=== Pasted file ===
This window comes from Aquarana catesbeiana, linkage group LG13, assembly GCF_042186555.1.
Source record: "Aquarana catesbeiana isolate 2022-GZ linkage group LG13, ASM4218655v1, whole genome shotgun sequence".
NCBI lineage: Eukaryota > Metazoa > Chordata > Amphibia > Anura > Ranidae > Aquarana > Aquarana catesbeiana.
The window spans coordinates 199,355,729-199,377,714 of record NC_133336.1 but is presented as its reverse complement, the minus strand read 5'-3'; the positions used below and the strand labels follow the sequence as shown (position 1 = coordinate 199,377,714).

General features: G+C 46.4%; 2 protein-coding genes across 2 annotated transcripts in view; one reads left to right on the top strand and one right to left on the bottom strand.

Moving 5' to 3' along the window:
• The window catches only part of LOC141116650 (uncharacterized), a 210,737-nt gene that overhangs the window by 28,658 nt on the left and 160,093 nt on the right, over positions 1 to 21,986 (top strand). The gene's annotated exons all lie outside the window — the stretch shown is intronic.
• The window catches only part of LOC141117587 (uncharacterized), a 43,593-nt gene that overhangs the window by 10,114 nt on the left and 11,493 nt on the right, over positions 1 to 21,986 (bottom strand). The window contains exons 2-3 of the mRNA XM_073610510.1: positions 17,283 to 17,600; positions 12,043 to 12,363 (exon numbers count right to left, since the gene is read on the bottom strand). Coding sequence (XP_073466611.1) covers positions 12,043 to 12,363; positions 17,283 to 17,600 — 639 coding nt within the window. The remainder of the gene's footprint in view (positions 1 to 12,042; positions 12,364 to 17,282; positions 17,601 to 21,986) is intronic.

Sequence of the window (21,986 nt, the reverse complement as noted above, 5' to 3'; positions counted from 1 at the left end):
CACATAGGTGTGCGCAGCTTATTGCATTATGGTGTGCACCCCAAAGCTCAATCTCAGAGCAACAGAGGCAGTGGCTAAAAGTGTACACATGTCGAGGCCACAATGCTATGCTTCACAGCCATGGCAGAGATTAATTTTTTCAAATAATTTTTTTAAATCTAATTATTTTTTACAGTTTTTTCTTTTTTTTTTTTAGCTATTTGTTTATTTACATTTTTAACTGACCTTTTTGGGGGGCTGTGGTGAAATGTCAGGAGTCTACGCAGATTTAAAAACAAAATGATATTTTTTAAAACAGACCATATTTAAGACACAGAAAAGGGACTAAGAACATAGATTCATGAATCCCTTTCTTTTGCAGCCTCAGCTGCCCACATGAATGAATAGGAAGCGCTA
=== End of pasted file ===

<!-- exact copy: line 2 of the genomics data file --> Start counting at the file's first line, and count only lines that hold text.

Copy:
Source record: "Aquarana catesbeiana isolate 2022-GZ linkage group LG13, ASM4218655v1, whole genome shotgun sequence".